In the 1970’s, rape revenge films became popular because of their political commentary, shown through a gritty, brutal display of sexual violence. Possibly the most well-known one, I Spit on Your Grave (1978), was created because the director, Mier Zarchi, actually came across a woman in a park after being attacked. He assisted in taking her to the hospital, and decided that her story must be told. Rape revenge movies usually depict a violent attack, then follow the victim, turned survivor, in tracking down the male perpetrators and violently killing them. It was banned in many countries, such as Norway, Ireland, West Germany, and Iceland, because people argued that it’s lengthy, drawn out rape scenes glorified violence against women. However, many feminists claim that it is actually a feminist movie because it is told through the eyes of the woman, and because it doesn’t hold back in showing the vicious reality of sexual violence.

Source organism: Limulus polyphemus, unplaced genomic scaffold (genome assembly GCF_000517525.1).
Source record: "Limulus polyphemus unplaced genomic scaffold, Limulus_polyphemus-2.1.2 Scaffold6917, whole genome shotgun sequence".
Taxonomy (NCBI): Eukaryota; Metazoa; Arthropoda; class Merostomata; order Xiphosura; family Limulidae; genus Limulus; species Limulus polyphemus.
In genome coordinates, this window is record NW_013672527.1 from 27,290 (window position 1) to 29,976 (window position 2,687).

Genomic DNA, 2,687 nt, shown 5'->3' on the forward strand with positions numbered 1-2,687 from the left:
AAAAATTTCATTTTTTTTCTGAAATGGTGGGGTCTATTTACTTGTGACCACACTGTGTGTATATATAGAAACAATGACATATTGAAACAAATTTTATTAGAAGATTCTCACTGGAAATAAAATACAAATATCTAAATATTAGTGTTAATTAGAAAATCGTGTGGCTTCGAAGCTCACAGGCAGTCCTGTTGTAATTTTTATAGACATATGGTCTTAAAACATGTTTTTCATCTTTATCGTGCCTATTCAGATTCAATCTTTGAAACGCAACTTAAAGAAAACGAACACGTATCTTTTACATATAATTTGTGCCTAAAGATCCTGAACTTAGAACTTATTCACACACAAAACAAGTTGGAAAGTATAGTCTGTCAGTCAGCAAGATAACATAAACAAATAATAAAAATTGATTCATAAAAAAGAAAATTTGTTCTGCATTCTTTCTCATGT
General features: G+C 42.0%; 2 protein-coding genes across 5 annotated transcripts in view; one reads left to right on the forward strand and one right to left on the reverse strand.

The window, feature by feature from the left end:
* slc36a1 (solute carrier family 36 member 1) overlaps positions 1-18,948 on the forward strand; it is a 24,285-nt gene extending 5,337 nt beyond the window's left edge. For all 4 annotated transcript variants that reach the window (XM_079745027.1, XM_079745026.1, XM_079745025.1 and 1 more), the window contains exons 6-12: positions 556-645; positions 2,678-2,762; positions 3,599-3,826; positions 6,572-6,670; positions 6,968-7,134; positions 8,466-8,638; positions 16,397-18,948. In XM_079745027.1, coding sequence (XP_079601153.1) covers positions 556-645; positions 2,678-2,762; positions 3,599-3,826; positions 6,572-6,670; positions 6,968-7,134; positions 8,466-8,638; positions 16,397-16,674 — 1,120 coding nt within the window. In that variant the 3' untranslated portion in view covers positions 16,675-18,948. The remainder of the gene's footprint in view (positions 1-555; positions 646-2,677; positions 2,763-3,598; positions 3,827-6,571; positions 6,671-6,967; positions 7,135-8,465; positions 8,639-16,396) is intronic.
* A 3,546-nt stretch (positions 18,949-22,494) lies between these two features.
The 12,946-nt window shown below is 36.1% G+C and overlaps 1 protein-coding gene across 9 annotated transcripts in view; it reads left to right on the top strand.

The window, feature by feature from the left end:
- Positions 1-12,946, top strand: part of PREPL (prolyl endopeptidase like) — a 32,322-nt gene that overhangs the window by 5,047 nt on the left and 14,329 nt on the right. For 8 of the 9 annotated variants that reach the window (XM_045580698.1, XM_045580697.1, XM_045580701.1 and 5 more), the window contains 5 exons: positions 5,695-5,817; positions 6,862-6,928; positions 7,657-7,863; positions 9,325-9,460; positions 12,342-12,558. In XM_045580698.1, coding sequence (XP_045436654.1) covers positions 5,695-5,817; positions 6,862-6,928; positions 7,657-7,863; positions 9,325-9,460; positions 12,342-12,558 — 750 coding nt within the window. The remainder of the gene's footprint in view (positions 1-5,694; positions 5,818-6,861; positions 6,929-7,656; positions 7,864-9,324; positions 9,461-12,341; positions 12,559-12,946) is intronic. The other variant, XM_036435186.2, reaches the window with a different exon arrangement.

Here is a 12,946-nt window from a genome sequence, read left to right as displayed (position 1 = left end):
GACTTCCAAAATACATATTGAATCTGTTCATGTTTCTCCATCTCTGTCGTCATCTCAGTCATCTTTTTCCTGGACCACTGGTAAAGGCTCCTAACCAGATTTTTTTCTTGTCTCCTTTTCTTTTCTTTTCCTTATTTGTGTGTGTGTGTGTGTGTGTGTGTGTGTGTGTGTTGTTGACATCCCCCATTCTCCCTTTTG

Another problem with criticism of onscreen violence against women is that there are often just as many male victims. A customary trope in many horror films is noticeably that the film starts with a group of people or series of characters, many of whom die by the end of the film. This trope is most commonly found in the slasher, splatter, or zombie subgenres. The gender balance is usually fairly even, the deaths are typically circumstantial, and the audience sees as many men being killed as women. A problem with being offended with witnessing a woman being killed and not a man, is that it is seeing the woman primarily as her gender. For example, a man is a person being killed, whereas a woman is a woman being killed. The inability to differentiate between a death based on someone’s gender/race/sexuality, rather than because of circumstantial factors, removes the person’s ability to be anything more than that socially designated label. While stories involving gender based stalking/violence do exist, these need to be accurately distinguished, otherwise accusations become invalid.